Now, here comes the difficult part. One of my beliefs about product design is that stories can make an object even more appreciated and give a thing character. So armed with this belief, and whilst China was busy machining this first prototype, I called over 20 drop forging, casting, bronze forges, iron casting and knife forge’s around the UK. I sent them designs, videos, images and renders of this prototype, with the intention of visiting them and learning how they would approach a relatively simple object like this. Of all the people I contacted, I got a couple of responses but no real ambition to take the project on. Mainly people were a bit confused, until Luiz from J.Hoyle & Son, based in Hackney, answered my email.

The gif I used in every email to try and catch the eye of these suppliers :)

He said he liked the design, and he’s cast the bottle opener from iron, he just needs a model to base it from. The next day I cycled over to Hackney, about 40 minutes away from my place in Brixton, South London, and dropped off the 3D printed part. The casting model was made from SLA printed plastic, courtesy of my incredibly cheap £200 Elegoo Mars Pro I bought on Amazon with next day delivery. About 4 years ago the cheapest SLA printed you could buy was around £3000.

J.Hoyle & Son has been casting iron for over 100 years in Hackney. Their first factory was bombed during WW2.

I arrived and talked through the designs and so far so good, really local to me and I’m learning something new about what’s possible to be made in London, let alone the UK. Yesterday I received the first prototype back from them, it has tonnes of character and a great story. It has a way to go to meet the level of production from the CNC version, but with a pattern (a machined piece of wood to create the sand cast) it should be much more consistent.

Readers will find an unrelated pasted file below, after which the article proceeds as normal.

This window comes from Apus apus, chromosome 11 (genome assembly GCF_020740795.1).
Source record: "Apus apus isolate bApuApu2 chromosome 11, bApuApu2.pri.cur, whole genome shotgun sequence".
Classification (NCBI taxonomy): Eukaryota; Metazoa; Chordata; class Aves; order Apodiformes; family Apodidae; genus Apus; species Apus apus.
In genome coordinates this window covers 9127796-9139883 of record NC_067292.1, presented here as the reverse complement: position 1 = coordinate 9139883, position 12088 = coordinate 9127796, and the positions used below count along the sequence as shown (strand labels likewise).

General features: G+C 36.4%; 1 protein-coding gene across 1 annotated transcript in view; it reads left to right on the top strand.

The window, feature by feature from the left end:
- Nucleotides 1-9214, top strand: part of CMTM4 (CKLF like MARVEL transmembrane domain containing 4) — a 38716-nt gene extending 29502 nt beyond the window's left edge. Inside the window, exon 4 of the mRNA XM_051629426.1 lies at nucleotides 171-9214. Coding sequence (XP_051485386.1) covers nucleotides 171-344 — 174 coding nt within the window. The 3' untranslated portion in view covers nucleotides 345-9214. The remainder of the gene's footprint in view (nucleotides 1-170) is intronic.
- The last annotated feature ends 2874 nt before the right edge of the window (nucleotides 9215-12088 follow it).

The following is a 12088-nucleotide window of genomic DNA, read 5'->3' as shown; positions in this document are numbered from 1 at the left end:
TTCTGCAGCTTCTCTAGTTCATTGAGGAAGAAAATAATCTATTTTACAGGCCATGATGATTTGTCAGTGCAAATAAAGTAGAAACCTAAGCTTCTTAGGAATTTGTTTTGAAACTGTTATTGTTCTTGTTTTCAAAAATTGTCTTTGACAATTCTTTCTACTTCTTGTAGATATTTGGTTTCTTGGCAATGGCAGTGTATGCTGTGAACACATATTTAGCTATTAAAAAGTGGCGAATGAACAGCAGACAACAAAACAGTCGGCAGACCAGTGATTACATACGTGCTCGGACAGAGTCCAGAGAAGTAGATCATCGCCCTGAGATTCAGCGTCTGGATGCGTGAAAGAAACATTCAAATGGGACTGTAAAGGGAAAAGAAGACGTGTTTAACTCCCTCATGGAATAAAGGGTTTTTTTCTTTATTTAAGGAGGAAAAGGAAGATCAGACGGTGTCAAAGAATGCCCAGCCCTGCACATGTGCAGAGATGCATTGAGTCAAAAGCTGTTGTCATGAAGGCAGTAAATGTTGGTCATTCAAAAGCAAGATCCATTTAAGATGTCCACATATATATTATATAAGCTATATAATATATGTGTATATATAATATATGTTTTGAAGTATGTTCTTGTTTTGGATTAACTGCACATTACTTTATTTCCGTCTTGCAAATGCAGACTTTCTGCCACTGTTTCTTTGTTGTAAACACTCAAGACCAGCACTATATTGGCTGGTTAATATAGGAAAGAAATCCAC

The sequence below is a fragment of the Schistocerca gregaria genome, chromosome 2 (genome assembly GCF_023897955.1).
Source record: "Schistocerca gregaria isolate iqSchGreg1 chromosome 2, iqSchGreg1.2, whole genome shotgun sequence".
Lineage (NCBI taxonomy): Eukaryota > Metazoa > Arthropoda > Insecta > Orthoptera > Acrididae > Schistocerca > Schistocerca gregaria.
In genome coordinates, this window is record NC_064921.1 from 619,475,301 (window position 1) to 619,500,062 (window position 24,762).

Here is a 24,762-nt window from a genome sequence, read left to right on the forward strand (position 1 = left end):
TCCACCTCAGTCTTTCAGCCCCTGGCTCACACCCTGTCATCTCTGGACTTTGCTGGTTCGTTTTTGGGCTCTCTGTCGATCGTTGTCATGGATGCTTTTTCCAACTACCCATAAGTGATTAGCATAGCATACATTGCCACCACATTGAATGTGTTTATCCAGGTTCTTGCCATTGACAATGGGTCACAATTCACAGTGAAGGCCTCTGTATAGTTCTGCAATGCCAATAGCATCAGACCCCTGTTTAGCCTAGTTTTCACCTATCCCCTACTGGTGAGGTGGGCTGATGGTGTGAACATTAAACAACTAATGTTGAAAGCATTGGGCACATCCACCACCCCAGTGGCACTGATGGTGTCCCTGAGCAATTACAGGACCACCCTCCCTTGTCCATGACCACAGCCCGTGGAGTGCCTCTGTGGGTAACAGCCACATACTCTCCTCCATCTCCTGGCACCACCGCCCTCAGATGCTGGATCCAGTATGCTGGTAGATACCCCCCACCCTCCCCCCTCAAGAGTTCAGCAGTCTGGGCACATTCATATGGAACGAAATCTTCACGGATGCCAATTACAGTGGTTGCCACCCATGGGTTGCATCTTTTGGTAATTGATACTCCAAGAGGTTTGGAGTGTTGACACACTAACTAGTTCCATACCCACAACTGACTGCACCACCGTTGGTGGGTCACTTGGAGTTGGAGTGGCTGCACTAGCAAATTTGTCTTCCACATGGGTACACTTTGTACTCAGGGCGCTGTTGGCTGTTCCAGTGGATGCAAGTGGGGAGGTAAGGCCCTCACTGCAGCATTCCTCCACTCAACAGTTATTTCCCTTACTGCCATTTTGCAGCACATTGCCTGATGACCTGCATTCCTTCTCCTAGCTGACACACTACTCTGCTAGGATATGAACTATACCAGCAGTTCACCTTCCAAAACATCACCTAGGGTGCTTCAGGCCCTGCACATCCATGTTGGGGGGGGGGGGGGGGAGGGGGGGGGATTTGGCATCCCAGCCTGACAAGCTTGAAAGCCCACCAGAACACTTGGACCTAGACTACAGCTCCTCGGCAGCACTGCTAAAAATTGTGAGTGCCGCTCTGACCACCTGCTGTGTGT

First off prototype from the Hackney Iron Casting Supplier

This needed a bit of cleaning up with some metal files to get to this shape, which will add time and labour to each one that I make. I also need to experiment with iron blackening and engraving. My brand new 30W metal engraving machine is fumbling its way through local Chinese logistics companies on it’s way to my one bed flat in Brixton, so I’m excited for that to arrive to get testing. The trick with sand casting is getting the pattern made up to create consistent results. The ‘pattern’ as I’d learn is like an empty cupboard drawer, which you can fill with sand.

Quick Render of what the ‘Pattern’ would look like.

For the sand cast mould to be consistent, you use a symmetrical mould where half of the object and the runners are in the middle. You use two locating pins on either side. The sand is then packed down onto this shape and emptied out. The process is repeated so that you have a perfect cavity of the shape you’re intending to fill with molten iron. The result would be something like this:

Making the Call

Right now the difficult thing is deciding which one to push forward, objectively the CNC version is much higher ‘quality’ but part of me loves the story behind the cast iron version. They both work perfectly well, but which one would you choose now that you know the backstory?

Which one would you choose?

I want to continue the development of the cast iron version, getting quotes for the pattern and complete the sample with blackening and polished edges, just like the CNC’d version. The question is, am I choosing to do the harder route just for the story? If so is that a worthwhile endeavour?



Alex Peet

Alex is a product designer and entrepreneur. He is director of Parallel Products that makes well considered, personalised products.